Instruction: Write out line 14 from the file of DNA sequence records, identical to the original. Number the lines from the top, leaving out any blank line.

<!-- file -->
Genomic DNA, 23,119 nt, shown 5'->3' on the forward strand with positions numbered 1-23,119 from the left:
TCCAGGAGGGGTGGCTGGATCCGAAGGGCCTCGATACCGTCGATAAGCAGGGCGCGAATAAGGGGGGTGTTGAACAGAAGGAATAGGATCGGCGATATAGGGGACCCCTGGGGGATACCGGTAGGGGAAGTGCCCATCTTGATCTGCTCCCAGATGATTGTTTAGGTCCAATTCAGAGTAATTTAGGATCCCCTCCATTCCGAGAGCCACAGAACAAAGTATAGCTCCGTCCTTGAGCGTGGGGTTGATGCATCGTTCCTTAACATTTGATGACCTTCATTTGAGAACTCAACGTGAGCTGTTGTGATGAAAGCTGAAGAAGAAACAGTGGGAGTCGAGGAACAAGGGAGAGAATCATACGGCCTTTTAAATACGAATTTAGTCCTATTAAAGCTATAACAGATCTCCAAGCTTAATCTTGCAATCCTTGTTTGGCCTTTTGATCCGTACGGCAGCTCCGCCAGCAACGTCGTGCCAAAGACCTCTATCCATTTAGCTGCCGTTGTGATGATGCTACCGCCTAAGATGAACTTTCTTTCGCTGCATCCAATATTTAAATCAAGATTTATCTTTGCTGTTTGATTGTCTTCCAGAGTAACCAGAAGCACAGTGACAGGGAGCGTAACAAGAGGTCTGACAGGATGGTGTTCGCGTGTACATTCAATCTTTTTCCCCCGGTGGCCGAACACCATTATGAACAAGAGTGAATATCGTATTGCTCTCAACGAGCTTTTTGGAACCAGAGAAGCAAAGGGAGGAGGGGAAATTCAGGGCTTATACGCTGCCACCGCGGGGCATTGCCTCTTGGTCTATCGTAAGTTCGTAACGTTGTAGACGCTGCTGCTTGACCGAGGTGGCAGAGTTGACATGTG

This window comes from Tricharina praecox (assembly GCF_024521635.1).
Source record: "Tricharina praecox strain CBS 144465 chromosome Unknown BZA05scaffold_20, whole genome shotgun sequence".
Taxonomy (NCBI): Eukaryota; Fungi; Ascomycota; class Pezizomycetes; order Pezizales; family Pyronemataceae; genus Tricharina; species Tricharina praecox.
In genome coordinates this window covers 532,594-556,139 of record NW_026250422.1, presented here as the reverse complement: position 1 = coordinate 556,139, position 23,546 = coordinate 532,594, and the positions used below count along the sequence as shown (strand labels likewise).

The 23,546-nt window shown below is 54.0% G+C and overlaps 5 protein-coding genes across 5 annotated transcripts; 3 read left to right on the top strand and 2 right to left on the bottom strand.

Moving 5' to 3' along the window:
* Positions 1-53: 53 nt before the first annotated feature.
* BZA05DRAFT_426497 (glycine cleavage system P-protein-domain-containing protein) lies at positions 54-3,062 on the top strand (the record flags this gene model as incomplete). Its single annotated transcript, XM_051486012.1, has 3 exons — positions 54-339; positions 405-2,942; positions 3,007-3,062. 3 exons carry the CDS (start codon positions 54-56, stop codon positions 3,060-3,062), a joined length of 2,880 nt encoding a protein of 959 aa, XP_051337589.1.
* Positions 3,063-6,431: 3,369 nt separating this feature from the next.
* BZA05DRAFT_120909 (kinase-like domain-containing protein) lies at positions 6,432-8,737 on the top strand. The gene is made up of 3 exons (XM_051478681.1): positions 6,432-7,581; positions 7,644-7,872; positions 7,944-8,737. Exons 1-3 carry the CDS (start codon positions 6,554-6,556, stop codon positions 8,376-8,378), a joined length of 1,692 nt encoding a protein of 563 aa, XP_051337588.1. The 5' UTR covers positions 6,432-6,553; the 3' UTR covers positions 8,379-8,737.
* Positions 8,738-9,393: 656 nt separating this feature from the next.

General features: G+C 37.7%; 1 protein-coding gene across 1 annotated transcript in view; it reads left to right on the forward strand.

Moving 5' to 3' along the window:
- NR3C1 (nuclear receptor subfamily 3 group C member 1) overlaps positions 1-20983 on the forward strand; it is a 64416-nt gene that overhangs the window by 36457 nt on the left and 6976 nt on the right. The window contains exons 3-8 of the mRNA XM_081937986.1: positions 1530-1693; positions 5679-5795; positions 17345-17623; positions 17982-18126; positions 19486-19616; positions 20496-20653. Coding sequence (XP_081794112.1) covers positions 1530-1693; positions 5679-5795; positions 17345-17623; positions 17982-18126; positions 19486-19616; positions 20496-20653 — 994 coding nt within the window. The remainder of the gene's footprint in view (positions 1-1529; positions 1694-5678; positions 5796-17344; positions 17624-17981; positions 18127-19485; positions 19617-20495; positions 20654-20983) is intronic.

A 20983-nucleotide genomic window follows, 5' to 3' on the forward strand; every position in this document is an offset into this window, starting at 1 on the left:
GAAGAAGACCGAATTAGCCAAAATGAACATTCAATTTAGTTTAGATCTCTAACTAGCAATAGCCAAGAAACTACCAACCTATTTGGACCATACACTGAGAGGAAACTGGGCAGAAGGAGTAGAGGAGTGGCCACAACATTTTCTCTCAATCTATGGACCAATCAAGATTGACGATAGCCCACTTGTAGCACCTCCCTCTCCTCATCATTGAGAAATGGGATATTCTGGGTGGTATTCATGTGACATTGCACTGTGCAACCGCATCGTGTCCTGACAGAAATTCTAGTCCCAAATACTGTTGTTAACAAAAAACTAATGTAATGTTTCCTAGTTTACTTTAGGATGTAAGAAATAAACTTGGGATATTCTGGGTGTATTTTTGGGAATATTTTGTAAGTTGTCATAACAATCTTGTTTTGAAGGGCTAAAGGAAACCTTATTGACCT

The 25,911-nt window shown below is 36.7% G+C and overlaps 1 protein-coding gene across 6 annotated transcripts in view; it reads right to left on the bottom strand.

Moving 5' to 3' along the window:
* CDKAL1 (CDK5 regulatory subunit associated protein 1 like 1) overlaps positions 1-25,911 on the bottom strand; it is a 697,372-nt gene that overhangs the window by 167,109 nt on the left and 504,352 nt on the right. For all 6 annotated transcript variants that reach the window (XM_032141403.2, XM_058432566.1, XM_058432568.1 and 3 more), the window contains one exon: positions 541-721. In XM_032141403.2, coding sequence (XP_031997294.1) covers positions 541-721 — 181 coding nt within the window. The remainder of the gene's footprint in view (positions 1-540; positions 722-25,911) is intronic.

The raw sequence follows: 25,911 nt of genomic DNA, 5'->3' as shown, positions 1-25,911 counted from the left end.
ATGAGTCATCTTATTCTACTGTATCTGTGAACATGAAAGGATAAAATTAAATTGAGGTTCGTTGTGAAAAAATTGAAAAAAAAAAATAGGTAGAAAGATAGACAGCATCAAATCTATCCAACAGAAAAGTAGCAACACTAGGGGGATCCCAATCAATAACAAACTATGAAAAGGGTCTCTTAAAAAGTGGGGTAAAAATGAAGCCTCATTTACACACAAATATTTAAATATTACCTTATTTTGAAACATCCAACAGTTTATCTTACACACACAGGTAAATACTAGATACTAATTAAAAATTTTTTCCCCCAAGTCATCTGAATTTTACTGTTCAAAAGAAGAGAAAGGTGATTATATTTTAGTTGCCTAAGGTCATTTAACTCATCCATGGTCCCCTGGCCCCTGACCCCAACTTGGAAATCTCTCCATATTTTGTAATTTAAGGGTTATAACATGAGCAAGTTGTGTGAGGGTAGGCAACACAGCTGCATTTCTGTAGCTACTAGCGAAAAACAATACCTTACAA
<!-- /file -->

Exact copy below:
General features: G+C 37.7%; 1 protein-coding gene across 1 annotated transcript in view; it reads left to right on the forward strand.